2 dead in Copenhagen shootings; one victim was Jewish guard outside synagogue bat mitzva

Danish police say they shot and killed the man responsible for the attacks.

February 15, 2015 09:59
3 minute read.

Scene of Copenhagen attack

Scene of Copenhagen attack


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Two people were killed and five wounded in gun attacks on a Copenhagen cafe hosting a freedom of speech debate and a synagogue early Sunday morning.

Danish police said they shot  and killed the man responsible for the two shootings.

"We assume that it's the same culprit behind both incidents, and we also assume that the culprit that was shot by the police task force on Norreport station is the person behind both of these assassinations," Chief police inspector Torben Molgaard Jensen told reporters.

The first attack, in broad daylight on Saturday, targeted a cafe attended by Swedish artist Lars Vilks, who has been threatened with death for his cartoons of the Prophet Mohammad. Also attending a debate at the cafe was French ambassador Francois Zimeray who praised Denmark's support for freedom of speech following the January attack in Paris on the weekly newspaper Charlie Hebdo that killed a dozen people.

Witnesses said that barely had the envoy finished an introduction to the meeting, when up to 40 shots rang out, outside the venue, as an attacker tried to shoot inside. Police said they considered Vilks, the main speaker, to have been the target. A 55-year-old man died as a result of that shooting, police said early on Sunday. Police said earlier the victim was a 40-year-old man.

Hours later, during the night, shots were fired at a synagogue in another part of the city, about a half hour walk away from the cafe.

A man was shot in the head, and was later confirmed to have died. Two police officers were wounded. It was later reported that the victim, a Jewish community member in his 30s, was guarding outside a bat mitzva celebration at the synagogue, according to Denmark's BT newspaper. It was reported that 80 people were attending the celebration at the time.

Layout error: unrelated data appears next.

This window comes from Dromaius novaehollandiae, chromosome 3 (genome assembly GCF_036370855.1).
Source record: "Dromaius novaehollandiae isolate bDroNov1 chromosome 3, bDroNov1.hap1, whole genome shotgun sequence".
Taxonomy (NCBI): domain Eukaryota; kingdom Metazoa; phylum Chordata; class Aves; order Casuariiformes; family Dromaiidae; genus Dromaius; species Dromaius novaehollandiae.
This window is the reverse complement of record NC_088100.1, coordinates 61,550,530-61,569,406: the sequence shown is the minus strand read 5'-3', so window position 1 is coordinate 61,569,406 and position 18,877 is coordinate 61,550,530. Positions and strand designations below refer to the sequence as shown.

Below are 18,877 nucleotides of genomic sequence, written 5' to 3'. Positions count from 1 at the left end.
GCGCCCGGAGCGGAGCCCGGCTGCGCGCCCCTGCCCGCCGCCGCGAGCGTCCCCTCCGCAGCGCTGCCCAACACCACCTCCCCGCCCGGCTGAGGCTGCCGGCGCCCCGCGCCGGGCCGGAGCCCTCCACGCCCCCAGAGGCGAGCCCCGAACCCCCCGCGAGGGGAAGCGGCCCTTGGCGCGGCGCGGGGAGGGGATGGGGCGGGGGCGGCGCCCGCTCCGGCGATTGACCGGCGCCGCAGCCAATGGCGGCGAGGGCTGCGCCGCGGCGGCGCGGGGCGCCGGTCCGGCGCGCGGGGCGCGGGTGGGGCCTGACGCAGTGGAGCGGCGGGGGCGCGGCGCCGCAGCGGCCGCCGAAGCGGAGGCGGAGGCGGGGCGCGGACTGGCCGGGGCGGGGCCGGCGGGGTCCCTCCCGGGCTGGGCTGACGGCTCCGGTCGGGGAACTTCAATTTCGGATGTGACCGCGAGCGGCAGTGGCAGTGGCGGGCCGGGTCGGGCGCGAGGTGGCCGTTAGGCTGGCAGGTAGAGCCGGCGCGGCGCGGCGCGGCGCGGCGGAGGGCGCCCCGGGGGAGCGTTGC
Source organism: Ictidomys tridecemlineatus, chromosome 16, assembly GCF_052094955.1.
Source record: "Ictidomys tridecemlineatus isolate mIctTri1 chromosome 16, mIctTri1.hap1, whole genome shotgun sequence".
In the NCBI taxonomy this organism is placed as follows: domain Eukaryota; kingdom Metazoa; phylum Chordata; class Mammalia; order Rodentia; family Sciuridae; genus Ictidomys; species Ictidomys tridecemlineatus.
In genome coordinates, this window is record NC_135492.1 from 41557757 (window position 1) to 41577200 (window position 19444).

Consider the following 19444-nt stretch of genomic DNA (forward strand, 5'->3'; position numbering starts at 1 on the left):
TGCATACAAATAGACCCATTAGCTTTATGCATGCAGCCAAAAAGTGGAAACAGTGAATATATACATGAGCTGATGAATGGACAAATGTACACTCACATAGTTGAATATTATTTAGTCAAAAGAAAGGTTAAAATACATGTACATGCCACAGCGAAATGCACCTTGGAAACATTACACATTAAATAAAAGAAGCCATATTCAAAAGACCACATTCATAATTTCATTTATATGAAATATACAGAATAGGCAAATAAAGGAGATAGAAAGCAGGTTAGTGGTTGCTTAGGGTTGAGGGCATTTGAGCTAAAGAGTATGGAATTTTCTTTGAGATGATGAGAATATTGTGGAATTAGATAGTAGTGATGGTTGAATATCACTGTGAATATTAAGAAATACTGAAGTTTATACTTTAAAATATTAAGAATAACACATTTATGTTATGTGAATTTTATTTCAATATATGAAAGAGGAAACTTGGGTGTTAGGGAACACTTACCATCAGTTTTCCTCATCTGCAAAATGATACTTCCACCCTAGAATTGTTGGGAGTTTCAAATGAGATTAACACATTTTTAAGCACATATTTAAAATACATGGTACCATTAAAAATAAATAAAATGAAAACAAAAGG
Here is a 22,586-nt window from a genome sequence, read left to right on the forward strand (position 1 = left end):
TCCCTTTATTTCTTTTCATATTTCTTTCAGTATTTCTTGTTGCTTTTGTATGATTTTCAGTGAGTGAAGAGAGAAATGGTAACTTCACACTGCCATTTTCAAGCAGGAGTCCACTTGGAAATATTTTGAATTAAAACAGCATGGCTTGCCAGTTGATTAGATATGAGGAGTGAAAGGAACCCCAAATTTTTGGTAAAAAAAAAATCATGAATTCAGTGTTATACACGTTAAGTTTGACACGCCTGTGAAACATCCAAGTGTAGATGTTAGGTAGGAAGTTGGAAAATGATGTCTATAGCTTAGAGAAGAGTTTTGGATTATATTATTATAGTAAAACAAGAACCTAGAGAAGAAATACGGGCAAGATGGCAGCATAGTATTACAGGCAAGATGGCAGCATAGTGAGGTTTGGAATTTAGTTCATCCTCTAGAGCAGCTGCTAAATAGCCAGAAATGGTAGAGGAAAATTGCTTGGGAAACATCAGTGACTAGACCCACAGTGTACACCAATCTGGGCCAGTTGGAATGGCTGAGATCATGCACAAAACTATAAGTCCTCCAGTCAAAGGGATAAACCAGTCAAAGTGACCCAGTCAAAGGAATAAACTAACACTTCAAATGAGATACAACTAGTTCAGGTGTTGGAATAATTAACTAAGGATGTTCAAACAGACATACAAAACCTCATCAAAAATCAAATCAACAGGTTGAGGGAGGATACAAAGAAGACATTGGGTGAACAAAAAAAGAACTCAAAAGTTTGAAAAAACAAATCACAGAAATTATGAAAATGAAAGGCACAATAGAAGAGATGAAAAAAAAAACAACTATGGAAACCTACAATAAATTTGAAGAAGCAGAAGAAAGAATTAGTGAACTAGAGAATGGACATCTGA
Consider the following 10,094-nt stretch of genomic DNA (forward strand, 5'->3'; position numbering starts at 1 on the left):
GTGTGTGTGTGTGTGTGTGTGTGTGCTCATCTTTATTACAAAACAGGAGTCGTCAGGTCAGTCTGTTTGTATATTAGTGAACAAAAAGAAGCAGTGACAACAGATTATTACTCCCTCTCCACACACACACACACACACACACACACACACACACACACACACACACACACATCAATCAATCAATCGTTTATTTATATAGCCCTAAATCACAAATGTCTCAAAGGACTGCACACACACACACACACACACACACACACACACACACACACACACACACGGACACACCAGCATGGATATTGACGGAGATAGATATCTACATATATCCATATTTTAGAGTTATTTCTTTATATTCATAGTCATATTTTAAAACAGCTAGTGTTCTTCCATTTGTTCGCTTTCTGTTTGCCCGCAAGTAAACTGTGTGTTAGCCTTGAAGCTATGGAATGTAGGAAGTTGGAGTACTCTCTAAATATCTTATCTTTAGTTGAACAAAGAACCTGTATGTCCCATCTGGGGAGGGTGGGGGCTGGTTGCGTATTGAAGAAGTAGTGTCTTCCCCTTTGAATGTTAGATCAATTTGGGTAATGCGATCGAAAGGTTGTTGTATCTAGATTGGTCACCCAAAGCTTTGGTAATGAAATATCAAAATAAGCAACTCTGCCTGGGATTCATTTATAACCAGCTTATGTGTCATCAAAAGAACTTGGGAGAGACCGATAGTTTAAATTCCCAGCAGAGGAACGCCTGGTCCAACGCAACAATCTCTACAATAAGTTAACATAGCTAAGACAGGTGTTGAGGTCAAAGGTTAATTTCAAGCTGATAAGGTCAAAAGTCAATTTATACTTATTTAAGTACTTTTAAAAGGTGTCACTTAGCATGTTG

“We had contacted the police after the shooting at Café Krudttønden to have them present at the bat-mitzva, but unfortunately this happened anyway," Copenhagen Jewish community leader Dan Rosenberg Asmussen told Denmark's TV 2 News, as reported in The Guardian. “I dare not think about what would have happened if (the killer) had access to the congregation."

"We feel certain now that it was a politically motivated attack, and thereby it was a terrorist attack," Prime Minister Helle Thorning-Schmidt told journalists, speaking on Saturday close to the site of the cafe. Police said the cafe shooter had escaped in a Volkswagen Polo and a manhunt ensued with helicopters roaring overhead and the streets of Copenhagen filled with an array of armored vehicles.

Helle Merete Brix, organizer of the event at the cafe, told Reuters she had seen an attacker wearing a mask.

"The security guards shouted 'Everyone get out!' and we were being pushed out of the room," Brix said.

"They tried to shoot their way into the conference room ... I saw one of them running by, wearing a mask. There was no way to tell his face."

Denmark itself became a target after the publication 10 years ago of cartoons lampooning the Prophet Mohammad, images which led to sometimes fatal protests in the Muslim world. Many Muslims consider any representation of the Prophet Mohammad blasphemous.

He has lived under the protection of Swedish police since 2010. Two years ago, an American woman was sentenced to 10 years in prison in the United States for plotting to kill him.
Eyewitness accounts of Copenhagen synagogue shooting

French President Francois Hollande and Interior Minister Bernard Cazeneuve were expected to go to the Danish capital later on Sunday.

The attacks bore similarities to the January 17 attack in Paris, when brothers Cherif and Said Kouachi burst into the office of the Charlie Hebdo newspaper and opened fire in revenge for its satirical images of the Prophet Mohammad.

In all, 17 people were killed over three days of violence in France.

European Council President Donald Tusk called Saturday's attack "another brutal terrorist attack targeted at our fundamental values and freedoms, including the freedom of expression."

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